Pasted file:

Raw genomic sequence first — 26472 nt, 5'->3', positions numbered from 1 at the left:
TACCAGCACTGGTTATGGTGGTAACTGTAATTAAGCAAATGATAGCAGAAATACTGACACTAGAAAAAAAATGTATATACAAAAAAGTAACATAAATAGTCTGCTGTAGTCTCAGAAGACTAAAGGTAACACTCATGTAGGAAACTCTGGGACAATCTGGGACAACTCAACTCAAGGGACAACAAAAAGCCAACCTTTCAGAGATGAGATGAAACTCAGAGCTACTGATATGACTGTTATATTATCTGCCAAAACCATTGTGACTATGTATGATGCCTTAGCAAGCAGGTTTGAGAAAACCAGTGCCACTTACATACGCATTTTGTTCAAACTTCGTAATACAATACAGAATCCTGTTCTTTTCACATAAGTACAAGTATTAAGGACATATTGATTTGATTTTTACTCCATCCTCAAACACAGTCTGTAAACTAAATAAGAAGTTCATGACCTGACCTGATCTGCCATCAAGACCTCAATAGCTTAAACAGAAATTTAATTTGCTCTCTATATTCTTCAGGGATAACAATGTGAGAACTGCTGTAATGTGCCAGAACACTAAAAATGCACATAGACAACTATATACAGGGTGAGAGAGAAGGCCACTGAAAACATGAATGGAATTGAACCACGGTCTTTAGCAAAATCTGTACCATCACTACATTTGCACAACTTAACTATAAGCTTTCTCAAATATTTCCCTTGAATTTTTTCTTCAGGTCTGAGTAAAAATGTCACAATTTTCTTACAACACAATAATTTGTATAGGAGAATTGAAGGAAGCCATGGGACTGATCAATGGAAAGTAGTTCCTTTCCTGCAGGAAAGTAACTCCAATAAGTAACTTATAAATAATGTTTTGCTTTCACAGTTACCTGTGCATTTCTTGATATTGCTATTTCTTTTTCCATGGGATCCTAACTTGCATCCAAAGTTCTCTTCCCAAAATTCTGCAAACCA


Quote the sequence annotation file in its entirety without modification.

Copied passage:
Raw genomic sequence first — 26472 nt, 5'->3', positions numbered from 1 at the left:
TACCAGCACTGGTTATGGTGGTAACTGTAATTAAGCAAATGATAGCAGAAATACTGACACTAGAAAAAAAATGTATATACAAAAAAGTAACATAAATAGTCTGCTGTAGTCTCAGAAGACTAAAGGTAACACTCATGTAGGAAACTCTGGGACAATCTGGGACAACTCAACTCAAGGGACAACAAAAAGCCAACCTTTCAGAGATGAGATGAAACTCAGAGCTACTGATATGACTGTTATATTATCTGCCAAAACCATTGTGACTATGTATGATGCCTTAGCAAGCAGGTTTGAGAAAACCAGTGCCACTTACATACGCATTTTGTTCAAACTTCGTAATACAATACAGAATCCTGTTCTTTTCACATAAGTACAAGTATTAAGGACATATTGATTTGATTTTTACTCCATCCTCAAACACAGTCTGTAAACTAAATAAGAAGTTCATGACCTGACCTGATCTGCCATCAAGACCTCAATAGCTTAAACAGAAATTTAATTTGCTCTCTATATTCTTCAGGGATAACAATGTGAGAACTGCTGTAATGTGCCAGAACACTAAAAATGCACATAGACAACTATATACAGGGTGAGAGAGAAGGCCACTGAAAACATGAATGGAATTGAACCACGGTCTTTAGCAAAATCTGTACCATCACTACATTTGCACAACTTAACTATAAGCTTTCTCAAATATTTCCCTTGAATTTTTTCTTCAGGTCTGAGTAAAAATGTCACAATTTTCTTACAACACAATAATTTGTATAGGAGAATTGAAGGAAGCCATGGGACTGATCAATGGAAAGTAGTTCCTTTCCTGCAGGAAAGTAACTCCAATAAGTAACTTATAAATAATGTTTTGCTTTCACAGTTACCTGTGCATTTCTTGATATTGCTATTTCTTTTTCCATGGGATCCTAACTTGCATCCAAAGTTCTCTTCCCAAAATTCTGCAAACCA